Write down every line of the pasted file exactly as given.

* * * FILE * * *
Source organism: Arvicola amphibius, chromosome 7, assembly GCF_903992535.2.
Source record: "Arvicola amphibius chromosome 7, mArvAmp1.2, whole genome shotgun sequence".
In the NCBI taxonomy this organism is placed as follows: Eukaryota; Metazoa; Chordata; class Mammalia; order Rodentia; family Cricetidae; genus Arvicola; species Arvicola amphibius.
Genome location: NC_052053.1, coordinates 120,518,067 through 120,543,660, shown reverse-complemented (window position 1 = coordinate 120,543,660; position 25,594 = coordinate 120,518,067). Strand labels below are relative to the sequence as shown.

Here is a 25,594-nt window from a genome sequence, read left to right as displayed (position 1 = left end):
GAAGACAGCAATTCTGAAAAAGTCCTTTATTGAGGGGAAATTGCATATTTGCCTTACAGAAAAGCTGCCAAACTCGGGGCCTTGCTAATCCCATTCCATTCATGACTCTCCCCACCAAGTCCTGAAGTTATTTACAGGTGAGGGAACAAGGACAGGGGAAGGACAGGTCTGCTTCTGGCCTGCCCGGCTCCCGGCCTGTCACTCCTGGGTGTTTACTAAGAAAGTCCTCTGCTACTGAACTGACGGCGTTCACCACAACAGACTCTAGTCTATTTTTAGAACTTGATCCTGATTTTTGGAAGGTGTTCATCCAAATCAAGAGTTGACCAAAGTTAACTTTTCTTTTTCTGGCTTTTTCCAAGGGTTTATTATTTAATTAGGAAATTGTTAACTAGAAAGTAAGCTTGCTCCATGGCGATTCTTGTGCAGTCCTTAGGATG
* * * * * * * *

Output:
Source organism: Arvicola amphibius, chromosome 7, assembly GCF_903992535.2.
Source record: "Arvicola amphibius chromosome 7, mArvAmp1.2, whole genome shotgun sequence".
In the NCBI taxonomy this organism is placed as follows: Eukaryota; Metazoa; Chordata; class Mammalia; order Rodentia; family Cricetidae; genus Arvicola; species Arvicola amphibius.
Genome location: NC_052053.1, coordinates 120,518,067 through 120,543,660, shown reverse-complemented (window position 1 = coordinate 120,543,660; position 25,594 = coordinate 120,518,067). Strand labels below are relative to the sequence as shown.

Here is a 25,594-nt window from a genome sequence, read left to right as displayed (position 1 = left end):
GAAGACAGCAATTCTGAAAAAGTCCTTTATTGAGGGGAAATTGCATATTTGCCTTACAGAAAAGCTGCCAAACTCGGGGCCTTGCTAATCCCATTCCATTCATGACTCTCCCCACCAAGTCCTGAAGTTATTTACAGGTGAGGGAACAAGGACAGGGGAAGGACAGGTCTGCTTCTGGCCTGCCCGGCTCCCGGCCTGTCACTCCTGGGTGTTTACTAAGAAAGTCCTCTGCTACTGAACTGACGGCGTTCACCACAACAGACTCTAGTCTATTTTTAGAACTTGATCCTGATTTTTGGAAGGTGTTCATCCAAATCAAGAGTTGACCAAAGTTAACTTTTCTTTTTCTGGCTTTTTCCAAGGGTTTATTATTTAATTAGGAAATTGTTAACTAGAAAGTAAGCTTGCTCCATGGCGATTCTTGTGCAGTCCTTAGGATG